“[It] doesn’t matter [what] the tempo of the music [is] or the movement that you do, because I think [that] serenity for dancers is to dance for full-out and feel,” Plaza said. “You get sweaty, you get so challenged within your body and your mind when you have to pick up the choreography and do something that doesn’t necessarily feel comfortable in your instrument.”
Whether it’s hip hop, contemporary or a lyrical routine, any type of dance or an active, physical workout can often bring Plaza serenity. However, for students specifically, she advises them to first focus on shifting their mindset away from academics and materialistic things. This can be challenging, especially because it is often the natural tendency to concentrate on the negative.
“You need to train your psychology and your nervous system to be able to pull yourself away and actually feel that state of whatever you want to call it,” Plaza said. “Mind, soul and body, I mean, I think it all goes together.”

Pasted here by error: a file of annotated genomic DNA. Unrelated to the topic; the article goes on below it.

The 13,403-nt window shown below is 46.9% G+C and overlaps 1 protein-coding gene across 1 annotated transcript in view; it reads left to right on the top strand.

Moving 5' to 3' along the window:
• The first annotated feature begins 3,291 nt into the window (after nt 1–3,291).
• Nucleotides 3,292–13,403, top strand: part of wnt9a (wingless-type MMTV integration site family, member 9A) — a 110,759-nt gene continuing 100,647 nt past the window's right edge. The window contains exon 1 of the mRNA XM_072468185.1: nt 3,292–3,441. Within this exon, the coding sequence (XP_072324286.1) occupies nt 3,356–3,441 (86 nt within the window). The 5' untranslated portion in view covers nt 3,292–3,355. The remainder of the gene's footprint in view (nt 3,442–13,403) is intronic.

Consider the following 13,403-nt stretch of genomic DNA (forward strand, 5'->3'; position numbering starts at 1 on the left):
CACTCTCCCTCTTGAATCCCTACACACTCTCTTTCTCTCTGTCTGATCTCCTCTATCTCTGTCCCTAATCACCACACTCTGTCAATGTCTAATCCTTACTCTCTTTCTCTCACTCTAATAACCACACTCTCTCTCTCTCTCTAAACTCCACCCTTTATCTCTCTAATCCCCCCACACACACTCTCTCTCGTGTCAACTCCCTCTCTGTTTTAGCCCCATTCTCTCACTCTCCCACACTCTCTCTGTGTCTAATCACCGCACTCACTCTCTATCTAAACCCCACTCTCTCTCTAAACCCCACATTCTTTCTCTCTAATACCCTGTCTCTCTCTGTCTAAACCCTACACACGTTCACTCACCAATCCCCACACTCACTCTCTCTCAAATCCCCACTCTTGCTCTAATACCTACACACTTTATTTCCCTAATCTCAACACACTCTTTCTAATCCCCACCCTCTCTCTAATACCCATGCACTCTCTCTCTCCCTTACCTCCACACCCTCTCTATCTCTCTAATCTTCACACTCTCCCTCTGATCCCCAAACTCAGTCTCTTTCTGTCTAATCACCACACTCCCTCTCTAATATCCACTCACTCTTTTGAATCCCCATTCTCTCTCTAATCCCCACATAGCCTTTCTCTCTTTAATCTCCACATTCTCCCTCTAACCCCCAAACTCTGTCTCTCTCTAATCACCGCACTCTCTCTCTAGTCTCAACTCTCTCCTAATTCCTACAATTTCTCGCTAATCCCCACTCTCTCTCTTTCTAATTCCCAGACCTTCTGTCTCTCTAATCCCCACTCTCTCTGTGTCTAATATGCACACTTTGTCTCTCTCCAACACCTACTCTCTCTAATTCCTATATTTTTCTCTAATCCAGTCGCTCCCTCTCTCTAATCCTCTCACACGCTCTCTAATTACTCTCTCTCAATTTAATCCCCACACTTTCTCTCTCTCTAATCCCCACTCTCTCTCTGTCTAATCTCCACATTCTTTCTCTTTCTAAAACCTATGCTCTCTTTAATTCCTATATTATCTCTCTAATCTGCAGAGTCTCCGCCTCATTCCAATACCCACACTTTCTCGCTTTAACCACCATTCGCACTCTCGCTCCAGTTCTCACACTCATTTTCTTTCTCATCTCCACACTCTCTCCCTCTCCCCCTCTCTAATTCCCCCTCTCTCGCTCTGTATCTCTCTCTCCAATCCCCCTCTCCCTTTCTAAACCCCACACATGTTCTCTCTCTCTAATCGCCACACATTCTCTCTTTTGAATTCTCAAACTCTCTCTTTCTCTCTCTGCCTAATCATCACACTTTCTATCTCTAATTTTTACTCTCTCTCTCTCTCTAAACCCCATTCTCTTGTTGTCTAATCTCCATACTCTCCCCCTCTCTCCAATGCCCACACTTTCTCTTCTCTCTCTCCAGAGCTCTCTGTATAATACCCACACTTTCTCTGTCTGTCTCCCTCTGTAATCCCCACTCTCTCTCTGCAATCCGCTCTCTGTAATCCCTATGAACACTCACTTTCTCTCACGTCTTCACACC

By recognizing when and how one’s serenity occurs, Chow suggests it might be easier for someone to actively immerse themselves in a peaceful environment when they are feeling stressed. And although Palkar doesn’t consider serenity a common emotion for people to acknowledge, as they are more ascribed to acknowledging feelings like happiness or calmness, she too believes there’s value in acknowledging subtle emotions.
“[There’s the] feeling [of being] scrambled all the time versus feeling calm,” Palkar said. “I feel like [a] balance of those is what we need to like actually live a life.”
As she hikes up a mountain at Little Yosemite, sophomore Anjali Singh takes in a breath of fresh air. She looks down and sees the limitless world, stretching to the horizon all around her. Everything looks so small from this high up. The height is exhilarating, and the pain in her legs as she pushes forward feels invigorating. It is a moment of complete relief.